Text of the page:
- Class Number 7608
- Term Code 3260
- Class Info
- Unit Value 6 units
- Topic Algorithmic Verification
- Mode of Delivery In Person
- Peter Hoefner
- Peter Hoefner
- Class Dates
- Class Start Date 25/07/2022
- Class End Date 28/10/2022
- Census Date 31/08/2022
- Last Date to Enrol 01/08/2022
- Jack Stodart
This course is available so that senior students can pursue, with a small class, topics that are not covered in the regular curriculum that will significantly increase their knowledge of some aspect of computer science.
The activities in the course will be a combination of lectures, workshops, reading, writing and project work, as appropriate to the topic. These activities will be specified in separate websites for each class.
Upon successful completion, students will have the knowledge and skills to:
- Learning Outcomes will be determined for each individual student and recorded in an 'Independent Study Contract' at the beginning of the course.
Whether you are on campus or studying remotely, there are a variety of online platforms you will use to participate in your study program. These could include videos for lectures and other instruction, two-way video conferencing for interactive learning, email and other messaging tools for communication, interactive web apps for formative and collaborative activities, print and/or photo/scan for handwritten work and drawings, and home-based assessment.
ANU outlines recommended student system requirements to ensure you are able to participate fully in your learning. Other information is also available about the various Learning Platforms you may use.
Students will be given feedback in the following forms in this course:
- written comments
- verbal comments
- feedback to whole class, groups, individuals, focus group etc
ANU is committed to the demonstration of educational excellence and regularly seeks feedback from students. Students are encouraged to offer feedback directly to their Course Convener or through their College and Course representatives (if applicable). Feedback can also be provided to Course Conveners and teachers via the Student Experience of Learning & Teaching (SELT) feedback program. SELT surveys are confidential and also provide the Colleges and ANU Executive with opportunities to recognise excellent teaching, and opportunities for improvement.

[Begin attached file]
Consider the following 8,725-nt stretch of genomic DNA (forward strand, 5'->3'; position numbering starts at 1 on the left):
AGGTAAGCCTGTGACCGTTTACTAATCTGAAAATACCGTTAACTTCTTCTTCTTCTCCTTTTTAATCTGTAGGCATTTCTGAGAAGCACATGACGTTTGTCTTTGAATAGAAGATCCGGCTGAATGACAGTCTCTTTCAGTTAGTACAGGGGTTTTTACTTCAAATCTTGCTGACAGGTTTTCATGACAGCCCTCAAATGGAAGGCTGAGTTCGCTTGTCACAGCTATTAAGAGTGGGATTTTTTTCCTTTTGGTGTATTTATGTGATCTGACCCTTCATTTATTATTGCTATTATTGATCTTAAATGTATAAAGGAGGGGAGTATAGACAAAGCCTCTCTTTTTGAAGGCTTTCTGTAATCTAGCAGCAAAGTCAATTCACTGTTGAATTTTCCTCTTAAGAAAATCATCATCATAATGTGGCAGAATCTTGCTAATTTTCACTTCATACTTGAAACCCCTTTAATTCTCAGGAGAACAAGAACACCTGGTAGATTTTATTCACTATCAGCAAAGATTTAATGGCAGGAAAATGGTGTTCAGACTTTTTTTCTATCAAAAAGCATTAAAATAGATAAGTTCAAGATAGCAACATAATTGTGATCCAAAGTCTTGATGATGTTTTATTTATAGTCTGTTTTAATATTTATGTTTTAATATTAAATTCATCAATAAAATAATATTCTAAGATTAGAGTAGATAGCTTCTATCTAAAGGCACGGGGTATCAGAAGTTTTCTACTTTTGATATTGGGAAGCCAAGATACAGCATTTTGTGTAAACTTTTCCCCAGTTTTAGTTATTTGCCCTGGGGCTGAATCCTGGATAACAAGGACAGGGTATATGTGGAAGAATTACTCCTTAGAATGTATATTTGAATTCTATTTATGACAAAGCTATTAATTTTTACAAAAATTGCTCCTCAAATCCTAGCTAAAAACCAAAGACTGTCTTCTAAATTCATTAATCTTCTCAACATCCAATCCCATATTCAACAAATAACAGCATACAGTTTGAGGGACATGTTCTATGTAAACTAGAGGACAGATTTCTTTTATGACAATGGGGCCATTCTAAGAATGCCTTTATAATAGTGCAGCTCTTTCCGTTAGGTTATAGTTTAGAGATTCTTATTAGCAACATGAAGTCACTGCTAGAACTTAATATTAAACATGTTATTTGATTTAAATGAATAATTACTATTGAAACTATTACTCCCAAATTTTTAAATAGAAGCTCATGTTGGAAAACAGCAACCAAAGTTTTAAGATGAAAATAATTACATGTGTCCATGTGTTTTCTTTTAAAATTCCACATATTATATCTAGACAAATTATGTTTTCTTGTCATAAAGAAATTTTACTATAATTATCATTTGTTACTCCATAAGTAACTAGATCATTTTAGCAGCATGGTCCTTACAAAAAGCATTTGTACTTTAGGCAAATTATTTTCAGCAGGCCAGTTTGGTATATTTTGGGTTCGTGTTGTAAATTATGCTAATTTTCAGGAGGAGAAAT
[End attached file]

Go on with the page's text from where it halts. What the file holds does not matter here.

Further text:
Hurdle: students must achieve an average of 40% in their take-home assignments (Homework 1-4), and also 40% in the final exam to pass the course.
|Week/Session||Summary of Activities||Assessment|
|1||Temporal Logics: LTL and CTL 1) Syntax 2) Semantics 3) Expressiveness||These units introduce the logical language, which is the basis for the course. They are used to specify formal systems.|
|2||Automata (Finite State Machines)||This unit is a recapitulation of material presented in COMP1600/COMP6260. Automata are the basis to model computer systems formally.|
|3||Reachability and Safety||Simple properties of systems (modelled as automata) are reachability and safety. These units illustrate how properties can be checked. First tools are introduced|
|4||CTL Model Checking 1) Classic Model Checking Algorithm 2) Abstraction and Refinement 3) Symbolic CTL Model Checking||These units illustrate how specifications written in CTL can be automatically checked; tools supporting these approaches are discussed.|